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Nathaniel Friedman – Triple Twist Mobius – 2014
29 x 29 x 7 cm – Aluminum
Picture courtesy of the artist and the Bridges Conference

But back to the sculpture…. “Triple Twist Mobius” consists of three equal-sized aluminum bars each with a single twist. They are joined to form a triangle shape. The clean lines and the simplicity of the form are deceiving, this is a powerful shape. The 2-D photo does not do it justice. In the gallery each vantage point offers a different geometry, it  seems to change depending on where your stand. This act of looking at something from different perspectives is referred to as hyperseeing  (a concept Friedman taught me, Thank You!)

Susan Happersett

Bridges Conference 2015 in Baltimore

Every Summer the Bridges organization holds a conference devoted to Mathematics and the Arts. Bridges is an international organization whose sole mission is to foster and explore these interdisciplinary connections. This year the meeting was held in Baltimore Maryland in the beautiful University of Baltimore Law building. Each year the Art exhibition is one of the highlights of the gathering. This year was a particularly impressive display of work in a light and open space over three floors. Here are two photos of the gallery.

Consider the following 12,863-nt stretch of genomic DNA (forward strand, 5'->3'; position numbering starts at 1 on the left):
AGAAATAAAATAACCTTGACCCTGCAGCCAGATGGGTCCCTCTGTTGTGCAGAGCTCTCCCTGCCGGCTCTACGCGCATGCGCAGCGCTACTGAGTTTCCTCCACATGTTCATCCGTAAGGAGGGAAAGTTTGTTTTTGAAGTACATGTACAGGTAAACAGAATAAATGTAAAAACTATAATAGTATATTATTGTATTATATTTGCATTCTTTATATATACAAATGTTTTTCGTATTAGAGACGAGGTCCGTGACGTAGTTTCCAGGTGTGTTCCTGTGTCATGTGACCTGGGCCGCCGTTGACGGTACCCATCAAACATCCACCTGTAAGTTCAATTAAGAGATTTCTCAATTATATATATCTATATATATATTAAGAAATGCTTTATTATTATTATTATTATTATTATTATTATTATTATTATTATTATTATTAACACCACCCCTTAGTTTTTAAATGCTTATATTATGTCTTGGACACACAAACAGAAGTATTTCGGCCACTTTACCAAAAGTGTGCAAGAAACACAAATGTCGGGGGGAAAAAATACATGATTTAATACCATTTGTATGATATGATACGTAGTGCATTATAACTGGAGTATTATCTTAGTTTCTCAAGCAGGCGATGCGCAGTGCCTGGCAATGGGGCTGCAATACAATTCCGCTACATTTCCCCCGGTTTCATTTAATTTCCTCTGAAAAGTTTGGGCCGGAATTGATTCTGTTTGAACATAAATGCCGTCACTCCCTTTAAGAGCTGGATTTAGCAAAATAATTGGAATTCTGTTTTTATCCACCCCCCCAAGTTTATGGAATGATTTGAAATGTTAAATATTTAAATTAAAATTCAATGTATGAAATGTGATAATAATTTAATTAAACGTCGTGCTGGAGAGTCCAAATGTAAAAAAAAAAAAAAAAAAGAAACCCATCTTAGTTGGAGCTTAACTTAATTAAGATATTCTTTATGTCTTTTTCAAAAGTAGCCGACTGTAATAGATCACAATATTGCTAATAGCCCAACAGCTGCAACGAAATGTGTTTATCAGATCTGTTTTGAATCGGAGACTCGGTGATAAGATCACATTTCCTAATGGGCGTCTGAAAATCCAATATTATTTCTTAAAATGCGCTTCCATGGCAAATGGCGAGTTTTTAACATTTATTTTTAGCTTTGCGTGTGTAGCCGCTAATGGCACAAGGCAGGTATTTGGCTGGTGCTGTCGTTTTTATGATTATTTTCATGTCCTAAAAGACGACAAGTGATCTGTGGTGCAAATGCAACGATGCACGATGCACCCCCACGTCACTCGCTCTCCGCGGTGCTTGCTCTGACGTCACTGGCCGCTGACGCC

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It has been very difficult for me to just single out a few art works to write about, for a complete overview I suggest checking out the Bridges website. Today I will focus on two works by two different artists that struck me particularly.

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Taneli Luotoniemi – “The Hyper Cube” – 2015
Pencil on paper – 42 x 40 cm
Image courtesy of the artist and Bridges

I will start with a pencil  drawings by Taneli Luotoniemi. I have a real affinity for hand drawing and I feel Luotoniemi is able to achieve a remarkable subtly of line form and grey scale using only a pencil. “The Hypercube” Is a 2-D representation of a 3-D depiction of a 4-D cube. There have been many example of two dimensional art referencing hyper cubes but this is definitely a a more organic representation then most. This is achieved by the use of thick curved lines that meet at crossings of more solid shapes, instead of small points. By adjusting the grey scale of the pencil mark Luotoniemi gives the lines the appearance of weaving over and under each other. This is one of the most graceful visual interpretations I have seen.

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David H Press – “Three ¾ Great Circles in Orange” – 2015
Laminated wood and cotton thread – 40 x 40 x 40cm
Picture courtesy of the artist and Bridges

David H. Press builds elegant hanging sculptures that are a type of 3-D line drawings. The support structures are curved shapes but the wires within these frameworks are straight lines that form what appear to be curved surfaces. Symmetry plays a major role in Press’ work. In “Three Great ¾ Circles in Orange”  the use of three circles would have created a sphere, but the ¾ circles create an asymmetrical frame work. Within the wire line work, however, there are some smaller areas with symmetrical properties. We are used to seeing complicated symmetries in Mathematical sculpture, but the use of the ¾ circles rips open the sphere, granting the viewer a fresh look.

There were so much interesting work on display this year it is hard to discuss it all in one  blog post, I will write more next week.

Susan Happersett